In my biography of Richard Halliburton, “A Shooting Star Meets the Well of Death,” I quoted part of my 1990 interview with his first cousin, Juliet Halliburton Davis, concerning her somewhat astonishing report that both Richard and his mother had told her of his intention to marry a woman named Mary Lou Davis.* I was anxious to get the details right from the source.
"Yes.” Juliet replied, “I also included that in the letter I wrote to Smithsonian magazine after they published the article about Richard recently. My information on the woman who Richard introduced to his parents as the one he intended to marry came from Aunt Nelle (Richard’s mother) and very briefly from Richard himself. He talked about having a fence put up along the edges of his property in Laguna so her (Mary Lou’s) young son wouldn't accidentally fall off."
Michael Blankenship, who accompanied me during the interview, was keenly interested in this subject too. Of all the sources we both had, Juliet was the only one from which we heard this story about Richard.
"The Laguna woman,” Blankenship commented, “apparently, was Mary Lou Davis who had a young son, Tommy, to whom Richard was very attached. Mary Lou also had a teenage daughter, Dorothy. I have a number of pictures of them taken at Hangover by Bill Alexander in 1939 or 1940. One shows the boy with a model of the Sea Dragon Richard sent him. Richard had also asked Bobbs-Merrill in a 1939 letter to send Tommy a copy of his new Marvels book, The Orient."
Juliet continued. "Richard’s parents met her while they were visiting Richard in California. Aunt Nelle did not seem to take kindly to the marriage idea but that may have been because the lady in question had a previous marriage and was a working woman - not a society girl. Aunt Nelle referred to her as a 'shirtwaist' person."
The term puzzled me. "And just what is a 'shirtwaist person'?"
"Years ago, a woman who wore a 'shirtwaist' was a working person and therefore, in Aunt Nelle's opinion, someone of 'lesser' social standing. She had higher aims in mind for her son. The description was her way of showing disapproval."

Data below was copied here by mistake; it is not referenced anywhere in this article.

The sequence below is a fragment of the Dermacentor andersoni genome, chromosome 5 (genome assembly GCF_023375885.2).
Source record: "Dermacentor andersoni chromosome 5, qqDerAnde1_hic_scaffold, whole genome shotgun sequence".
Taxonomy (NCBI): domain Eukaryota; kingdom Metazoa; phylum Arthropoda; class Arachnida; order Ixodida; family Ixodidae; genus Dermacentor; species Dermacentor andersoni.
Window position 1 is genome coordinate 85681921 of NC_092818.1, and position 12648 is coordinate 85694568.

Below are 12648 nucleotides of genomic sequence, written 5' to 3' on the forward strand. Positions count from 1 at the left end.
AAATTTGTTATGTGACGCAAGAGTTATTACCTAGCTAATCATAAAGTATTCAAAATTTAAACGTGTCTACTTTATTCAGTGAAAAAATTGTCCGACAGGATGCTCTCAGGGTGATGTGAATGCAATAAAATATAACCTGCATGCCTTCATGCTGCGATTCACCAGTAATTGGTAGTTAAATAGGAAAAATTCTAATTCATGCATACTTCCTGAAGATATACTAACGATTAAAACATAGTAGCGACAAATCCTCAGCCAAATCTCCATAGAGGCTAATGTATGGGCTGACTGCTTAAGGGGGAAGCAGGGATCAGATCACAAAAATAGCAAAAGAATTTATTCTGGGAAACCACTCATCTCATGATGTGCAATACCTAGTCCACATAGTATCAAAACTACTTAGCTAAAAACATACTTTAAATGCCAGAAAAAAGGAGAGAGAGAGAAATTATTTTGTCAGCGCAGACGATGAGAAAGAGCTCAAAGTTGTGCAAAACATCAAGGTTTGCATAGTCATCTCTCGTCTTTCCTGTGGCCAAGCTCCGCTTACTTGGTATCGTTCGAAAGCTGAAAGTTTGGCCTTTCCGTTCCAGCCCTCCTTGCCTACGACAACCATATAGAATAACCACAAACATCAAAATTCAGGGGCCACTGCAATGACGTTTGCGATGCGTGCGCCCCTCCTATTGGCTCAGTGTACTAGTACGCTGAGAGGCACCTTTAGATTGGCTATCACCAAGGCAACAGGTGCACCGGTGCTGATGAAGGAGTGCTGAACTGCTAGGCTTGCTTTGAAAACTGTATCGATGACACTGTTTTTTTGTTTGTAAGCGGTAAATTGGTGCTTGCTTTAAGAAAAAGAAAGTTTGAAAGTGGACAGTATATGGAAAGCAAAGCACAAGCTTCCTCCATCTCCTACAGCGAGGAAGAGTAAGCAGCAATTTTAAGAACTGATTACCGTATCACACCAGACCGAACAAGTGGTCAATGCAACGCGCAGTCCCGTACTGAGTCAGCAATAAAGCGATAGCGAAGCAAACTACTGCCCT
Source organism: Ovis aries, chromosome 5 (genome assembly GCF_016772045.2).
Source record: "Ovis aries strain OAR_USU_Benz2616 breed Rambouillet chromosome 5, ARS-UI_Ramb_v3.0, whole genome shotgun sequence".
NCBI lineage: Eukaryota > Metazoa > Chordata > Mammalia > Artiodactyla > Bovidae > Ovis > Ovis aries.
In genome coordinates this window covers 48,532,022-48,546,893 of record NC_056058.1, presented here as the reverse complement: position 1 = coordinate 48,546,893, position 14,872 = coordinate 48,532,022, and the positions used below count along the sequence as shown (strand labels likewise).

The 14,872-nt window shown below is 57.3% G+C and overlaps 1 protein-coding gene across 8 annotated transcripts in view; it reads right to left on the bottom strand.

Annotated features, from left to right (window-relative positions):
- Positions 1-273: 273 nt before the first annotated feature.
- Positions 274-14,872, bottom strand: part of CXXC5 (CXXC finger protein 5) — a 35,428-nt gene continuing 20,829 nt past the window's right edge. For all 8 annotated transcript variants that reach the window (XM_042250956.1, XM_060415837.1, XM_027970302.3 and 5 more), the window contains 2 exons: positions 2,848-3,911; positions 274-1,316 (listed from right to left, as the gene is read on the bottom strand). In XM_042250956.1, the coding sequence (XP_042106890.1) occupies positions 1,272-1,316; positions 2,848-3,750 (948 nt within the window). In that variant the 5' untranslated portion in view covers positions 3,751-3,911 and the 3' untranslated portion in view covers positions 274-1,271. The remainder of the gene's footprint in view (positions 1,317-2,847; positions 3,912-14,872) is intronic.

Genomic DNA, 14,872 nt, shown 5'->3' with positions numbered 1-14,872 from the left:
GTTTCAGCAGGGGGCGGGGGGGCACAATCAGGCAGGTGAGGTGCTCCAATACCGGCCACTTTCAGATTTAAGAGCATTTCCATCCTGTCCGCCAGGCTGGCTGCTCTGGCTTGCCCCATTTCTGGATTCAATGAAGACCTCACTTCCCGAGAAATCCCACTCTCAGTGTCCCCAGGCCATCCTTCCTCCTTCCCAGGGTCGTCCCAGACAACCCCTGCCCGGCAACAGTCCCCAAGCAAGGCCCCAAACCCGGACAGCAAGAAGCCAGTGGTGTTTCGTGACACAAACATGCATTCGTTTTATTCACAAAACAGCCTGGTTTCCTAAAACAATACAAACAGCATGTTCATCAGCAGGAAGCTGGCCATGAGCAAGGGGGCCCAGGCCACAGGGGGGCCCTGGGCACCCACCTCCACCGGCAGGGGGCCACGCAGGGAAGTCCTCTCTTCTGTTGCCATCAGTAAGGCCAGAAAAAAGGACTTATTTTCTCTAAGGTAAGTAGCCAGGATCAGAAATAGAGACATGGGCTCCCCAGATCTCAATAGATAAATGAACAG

"It's possible Richard introduced Mary Lou as someone he was thinking of marrying just to get his parents off his back and to disguise his gay lifestyle," Michael suggested.
"That could be,” Juliet observed, then added, "As far as the subject of marriage is concerned, there was a rich society girl in Memphis who was very interested in Richard. She used to call Aunt Nelle asking when he would be returning from his trips, but he never seemed to be very interested."
In 1994 when I visited Bill Alexander, Halliburton’s good friend and architect of Hangover House, I asked him what he knew about Juliet’s report.
"Richard's cousin Juliet said he told his parents he was going to marry Mary Lou Davis, the woman who lived at Hangover with her two children. Do you know anything about that?"
"That’s unlikely. Richard knew them, of course. He even sent a Sea Dragon model to her young son. But as for being close to her, where would he have found the time? He was usually lecturing or in San Francisco getting organized for the junk trip."
"Did he know them before they moved into Hangover?"
"I don't think so. I think Mooney found them. They were hired as caretakers, working for a real estate company or something. I visited them after the Sea Dragon went down but I don't remember much about them except that they were very nice people. Mrs. Davis told me the Halliburtons came out to California after Richard disappeared, took one brief look at the house then left. Wesley hated the place.”
On one of my visits to Princeton’s Firestone Library to research their collection of Halliburton letters, I felt there was a need to pay especially careful attention to the letters of 1937 through 1939, to search for any light that could be shed on the mystery of Mary Lou Davis and Richard’s possible marriage plans with her as described by his cousin Juliet.
Disappointingly, I found no references to Mrs. Davis at all. The only mention found of ANY Davis family member during many, many hours of careful reading was in a 1938 Hong Kong letter from Richard to David Laurence Chambers in which he requested that a copy of one of the Marvels books be sent to Mary Lou’s son Tommy in Laguna.
Tommy Davis may still be alive at 86 or so and may have the answer to the mystery. I tried many times to track him down but never succeeded. If you are out there Tommy, please contact me.
*Per 1940 Federal Census, names of the 3 people living at Hangover were Dorothy, 40 (head), Meredith, 18 (daughter) and Tom B.